San Mateo County Harbor District officials have again turned a longing eye to a three-story office building in El Granada only this time it will rent, instead of buy, the site of its new headquarters.
Moving out of its current South San Francisco locale was in the works last year when district officials approved spending $1.8 million on the property at 504 Avenue Alhambra. But after realizing the site would need nearly $200,000 in improvements, officials opted to keep looking, and ultimately approved renting part of the building instead.
On Wednesday night, the Harbor District Board of Commissioners unanimously approved leasing the second floor of the building to house a handful of employees. The floor also includes a much-needed board meeting room.
The special district was created nearly 70 years ago to oversee Pillar Point Harbor in Half Moon Bay and has a joint powers agreement with South San Francisco to manage Oyster Point Marina/Park.
After a more than 10-year hiatus from its harbor of refuge where it used to share the current Pillar Point Harbor Master building for nearly 40 years, the district’s administrative offices will move back to the coast in June.
“The district office’s move to Oyster Point was made for a short period, but it’s been 11 years now. So I think it’s important that the district moves back out to the coast,” said Harbor District Commissioner Nicole David. “I was hoping we could find a property to buy instead of rent, but there really are no good opportunities right now.”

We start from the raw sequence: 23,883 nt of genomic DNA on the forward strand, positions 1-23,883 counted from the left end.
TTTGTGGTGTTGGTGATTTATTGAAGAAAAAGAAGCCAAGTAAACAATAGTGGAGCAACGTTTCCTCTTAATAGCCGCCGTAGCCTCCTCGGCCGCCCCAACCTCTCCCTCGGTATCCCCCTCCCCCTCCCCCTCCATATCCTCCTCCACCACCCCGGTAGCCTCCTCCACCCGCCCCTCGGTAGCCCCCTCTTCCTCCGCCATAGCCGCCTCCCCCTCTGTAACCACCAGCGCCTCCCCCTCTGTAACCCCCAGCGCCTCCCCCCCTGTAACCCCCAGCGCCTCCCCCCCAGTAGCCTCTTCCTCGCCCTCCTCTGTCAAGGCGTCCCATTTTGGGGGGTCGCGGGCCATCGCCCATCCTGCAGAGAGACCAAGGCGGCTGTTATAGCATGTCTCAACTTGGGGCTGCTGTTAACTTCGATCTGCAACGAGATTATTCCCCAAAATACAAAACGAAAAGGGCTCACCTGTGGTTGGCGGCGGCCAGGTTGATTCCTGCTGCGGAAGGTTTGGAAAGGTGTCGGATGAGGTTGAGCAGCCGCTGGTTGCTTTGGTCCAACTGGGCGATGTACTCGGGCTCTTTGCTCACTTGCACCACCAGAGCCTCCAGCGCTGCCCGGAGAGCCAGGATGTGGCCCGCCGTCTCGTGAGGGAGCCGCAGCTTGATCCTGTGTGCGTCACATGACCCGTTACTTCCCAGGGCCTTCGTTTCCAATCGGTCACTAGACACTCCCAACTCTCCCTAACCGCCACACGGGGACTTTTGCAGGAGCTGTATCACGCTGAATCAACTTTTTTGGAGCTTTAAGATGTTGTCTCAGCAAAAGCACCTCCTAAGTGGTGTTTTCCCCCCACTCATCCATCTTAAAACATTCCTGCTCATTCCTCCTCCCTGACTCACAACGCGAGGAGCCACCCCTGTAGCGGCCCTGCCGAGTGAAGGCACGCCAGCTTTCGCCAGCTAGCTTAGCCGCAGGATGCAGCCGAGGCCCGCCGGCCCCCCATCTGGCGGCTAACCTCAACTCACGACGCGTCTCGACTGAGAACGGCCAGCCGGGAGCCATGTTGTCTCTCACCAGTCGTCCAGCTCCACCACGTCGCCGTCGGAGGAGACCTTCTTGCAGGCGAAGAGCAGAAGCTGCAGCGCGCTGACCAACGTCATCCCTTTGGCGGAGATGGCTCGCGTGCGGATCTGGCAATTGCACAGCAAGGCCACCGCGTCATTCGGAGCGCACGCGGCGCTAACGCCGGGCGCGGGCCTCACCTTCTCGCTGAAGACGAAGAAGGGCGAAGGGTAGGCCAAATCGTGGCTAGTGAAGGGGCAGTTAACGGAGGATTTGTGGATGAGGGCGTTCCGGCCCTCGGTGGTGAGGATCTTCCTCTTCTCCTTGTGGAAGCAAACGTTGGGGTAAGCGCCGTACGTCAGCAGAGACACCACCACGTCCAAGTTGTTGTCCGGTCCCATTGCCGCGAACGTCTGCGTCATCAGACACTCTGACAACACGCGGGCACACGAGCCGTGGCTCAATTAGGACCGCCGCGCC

Not only will the district save money on a lower monthly rent, district officials have wanted to be closer to its main charge, Pillar Point Harbor, since it originally moved in 2004.
“Looking at the numbers and doing the math, we just felt that renting on the coastside would be a better option right now. In the future, who knows, we may want to purchase something someday but right now this is the best option because it brings us closer to the coastside and has a better rent price,” said Harbor District Commissioner Robert Bernardo.
Currently, the district is paying $8,085 to rent space in South San Francisco and likely spends nearly $10,000 a year paying staff to set up meetings at off-site locations, board President Sabrina Brennan wrote in an email.
The district has been rotating between holding meetings at the South San Francisco Municipal Services building and at Sea Crest School in Half Moon Bay, but renting in El Granada will avail itself to on-site meetings.
The new building is running the special district $7,000 a month for the first year and is expected to increase by $300 annually for the duration of the lease.
However, once the district gets settled in its second-floor space, part of the office may be sectioned off and leased to someone else thereby saving the district $600 per month, said Interim General Manager Scott Grindy.
The Harbor District will also share the 8,050-square-foot building with the recently revamped El Granada Community Services District, formerly the Granada Sanitary District.
After deciding not to purchase the same property last year, the Board of Commissioners signed another lease for its South San Francisco headquarters and will incur about $3,000 in fines to opt out early, Grindy said.
Brennan was disappointed when the board opted not to follow through with the original purchase, but is satisfied it will finally be relocating.
“I would have preferred to buy the building when it was on the market, however, the current landlord is not interested in selling at this time,” Brennan wrote in an email. This time, “I think the board made a positive decision.”
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